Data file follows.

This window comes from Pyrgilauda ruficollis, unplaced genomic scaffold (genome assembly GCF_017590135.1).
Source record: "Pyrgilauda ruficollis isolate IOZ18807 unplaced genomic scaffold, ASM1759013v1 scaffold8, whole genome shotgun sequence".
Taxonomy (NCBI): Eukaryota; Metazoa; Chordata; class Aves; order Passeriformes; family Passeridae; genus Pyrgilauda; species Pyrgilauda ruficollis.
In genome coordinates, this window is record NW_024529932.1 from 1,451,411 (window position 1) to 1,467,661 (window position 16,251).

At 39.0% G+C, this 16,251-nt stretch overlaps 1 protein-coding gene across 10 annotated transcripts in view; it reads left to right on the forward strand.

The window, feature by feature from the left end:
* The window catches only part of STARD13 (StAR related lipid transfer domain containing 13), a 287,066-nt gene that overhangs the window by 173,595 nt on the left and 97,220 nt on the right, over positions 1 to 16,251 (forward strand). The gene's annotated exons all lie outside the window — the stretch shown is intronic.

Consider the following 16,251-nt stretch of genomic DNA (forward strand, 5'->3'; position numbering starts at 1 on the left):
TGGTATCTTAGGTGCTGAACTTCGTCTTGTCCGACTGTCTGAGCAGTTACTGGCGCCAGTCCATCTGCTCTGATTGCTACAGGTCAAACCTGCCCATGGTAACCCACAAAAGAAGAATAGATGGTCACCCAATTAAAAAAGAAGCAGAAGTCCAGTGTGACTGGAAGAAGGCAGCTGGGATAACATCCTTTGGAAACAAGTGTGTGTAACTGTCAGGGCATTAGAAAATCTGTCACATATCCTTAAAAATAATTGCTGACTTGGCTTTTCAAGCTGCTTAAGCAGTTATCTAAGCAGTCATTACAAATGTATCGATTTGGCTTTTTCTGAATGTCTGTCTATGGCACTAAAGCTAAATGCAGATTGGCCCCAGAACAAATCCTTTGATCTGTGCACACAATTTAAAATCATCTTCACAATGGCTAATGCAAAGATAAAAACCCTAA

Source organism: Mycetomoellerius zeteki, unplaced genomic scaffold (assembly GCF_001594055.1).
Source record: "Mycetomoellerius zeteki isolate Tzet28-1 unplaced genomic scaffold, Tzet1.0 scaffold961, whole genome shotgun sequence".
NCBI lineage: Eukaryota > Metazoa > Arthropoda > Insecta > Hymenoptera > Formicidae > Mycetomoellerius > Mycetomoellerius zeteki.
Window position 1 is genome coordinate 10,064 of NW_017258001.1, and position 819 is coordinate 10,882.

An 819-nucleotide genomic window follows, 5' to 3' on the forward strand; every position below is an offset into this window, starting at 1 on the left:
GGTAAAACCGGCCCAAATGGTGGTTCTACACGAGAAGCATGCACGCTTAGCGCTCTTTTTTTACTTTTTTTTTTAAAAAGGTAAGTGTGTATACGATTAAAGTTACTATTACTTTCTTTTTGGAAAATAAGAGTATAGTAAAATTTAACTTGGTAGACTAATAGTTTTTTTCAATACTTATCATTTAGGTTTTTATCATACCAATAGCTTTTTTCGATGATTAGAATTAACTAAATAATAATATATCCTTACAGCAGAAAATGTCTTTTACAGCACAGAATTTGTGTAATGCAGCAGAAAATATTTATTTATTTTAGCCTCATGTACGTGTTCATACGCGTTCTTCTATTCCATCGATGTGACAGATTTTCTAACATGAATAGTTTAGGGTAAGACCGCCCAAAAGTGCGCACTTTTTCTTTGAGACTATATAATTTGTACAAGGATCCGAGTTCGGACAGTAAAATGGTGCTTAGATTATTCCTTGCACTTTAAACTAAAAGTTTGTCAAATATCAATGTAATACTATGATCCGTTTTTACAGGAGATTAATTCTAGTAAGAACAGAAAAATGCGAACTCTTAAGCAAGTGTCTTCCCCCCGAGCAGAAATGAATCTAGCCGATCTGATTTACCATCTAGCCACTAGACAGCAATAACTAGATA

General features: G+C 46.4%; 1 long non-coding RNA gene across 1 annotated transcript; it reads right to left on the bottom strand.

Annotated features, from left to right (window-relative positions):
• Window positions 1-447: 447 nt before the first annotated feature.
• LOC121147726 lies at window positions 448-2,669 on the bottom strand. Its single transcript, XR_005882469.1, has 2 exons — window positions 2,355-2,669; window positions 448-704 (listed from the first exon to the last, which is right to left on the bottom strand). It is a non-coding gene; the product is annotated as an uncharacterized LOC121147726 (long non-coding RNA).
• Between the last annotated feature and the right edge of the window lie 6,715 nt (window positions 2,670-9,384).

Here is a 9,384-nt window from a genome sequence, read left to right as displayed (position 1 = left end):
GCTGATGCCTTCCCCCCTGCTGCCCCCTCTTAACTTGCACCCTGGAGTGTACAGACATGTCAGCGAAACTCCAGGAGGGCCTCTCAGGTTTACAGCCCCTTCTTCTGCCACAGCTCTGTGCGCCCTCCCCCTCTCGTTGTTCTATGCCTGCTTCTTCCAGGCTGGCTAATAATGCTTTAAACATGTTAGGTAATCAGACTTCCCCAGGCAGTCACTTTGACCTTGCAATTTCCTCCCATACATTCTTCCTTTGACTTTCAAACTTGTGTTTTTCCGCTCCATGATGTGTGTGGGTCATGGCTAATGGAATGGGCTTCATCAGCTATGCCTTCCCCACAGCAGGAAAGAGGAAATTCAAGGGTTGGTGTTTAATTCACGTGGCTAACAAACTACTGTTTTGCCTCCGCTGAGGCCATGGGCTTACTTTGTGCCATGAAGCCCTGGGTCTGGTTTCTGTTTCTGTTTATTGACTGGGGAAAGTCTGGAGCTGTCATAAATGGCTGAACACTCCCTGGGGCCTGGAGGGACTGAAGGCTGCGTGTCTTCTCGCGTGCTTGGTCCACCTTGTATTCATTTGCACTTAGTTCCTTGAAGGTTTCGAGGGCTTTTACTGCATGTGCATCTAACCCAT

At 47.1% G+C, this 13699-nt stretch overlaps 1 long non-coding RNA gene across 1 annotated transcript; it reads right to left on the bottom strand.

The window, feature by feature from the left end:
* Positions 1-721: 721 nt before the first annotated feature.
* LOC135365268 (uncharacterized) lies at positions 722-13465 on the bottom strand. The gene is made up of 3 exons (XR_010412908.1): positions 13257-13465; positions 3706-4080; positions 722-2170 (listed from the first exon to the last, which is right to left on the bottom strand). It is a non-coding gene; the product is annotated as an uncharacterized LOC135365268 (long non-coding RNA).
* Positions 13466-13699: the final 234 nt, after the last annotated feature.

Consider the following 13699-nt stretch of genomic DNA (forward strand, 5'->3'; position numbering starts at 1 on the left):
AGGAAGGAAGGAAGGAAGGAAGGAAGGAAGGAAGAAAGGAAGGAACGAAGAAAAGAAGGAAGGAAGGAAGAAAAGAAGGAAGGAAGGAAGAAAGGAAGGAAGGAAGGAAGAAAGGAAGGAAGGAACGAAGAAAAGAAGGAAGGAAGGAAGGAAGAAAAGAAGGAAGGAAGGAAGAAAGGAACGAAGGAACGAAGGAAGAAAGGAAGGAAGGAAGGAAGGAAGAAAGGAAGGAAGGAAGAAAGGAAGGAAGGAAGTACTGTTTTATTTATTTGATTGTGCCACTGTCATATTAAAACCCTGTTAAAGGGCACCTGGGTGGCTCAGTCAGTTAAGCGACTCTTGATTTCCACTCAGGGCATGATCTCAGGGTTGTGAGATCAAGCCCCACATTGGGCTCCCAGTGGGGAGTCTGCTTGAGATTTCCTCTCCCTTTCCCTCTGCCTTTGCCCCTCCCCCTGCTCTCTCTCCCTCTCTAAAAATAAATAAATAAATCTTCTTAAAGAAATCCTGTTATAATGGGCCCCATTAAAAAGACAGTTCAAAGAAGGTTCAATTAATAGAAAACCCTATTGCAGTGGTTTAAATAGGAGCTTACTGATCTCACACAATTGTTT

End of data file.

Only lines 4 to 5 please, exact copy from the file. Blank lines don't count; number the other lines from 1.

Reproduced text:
In genome coordinates, this window is record NW_024529932.1 from 1,451,411 (window position 1) to 1,467,661 (window position 16,251).

At 39.0% G+C, this 16,251-nt stretch overlaps 1 protein-coding gene across 10 annotated transcripts in view; it reads left to right on the forward strand.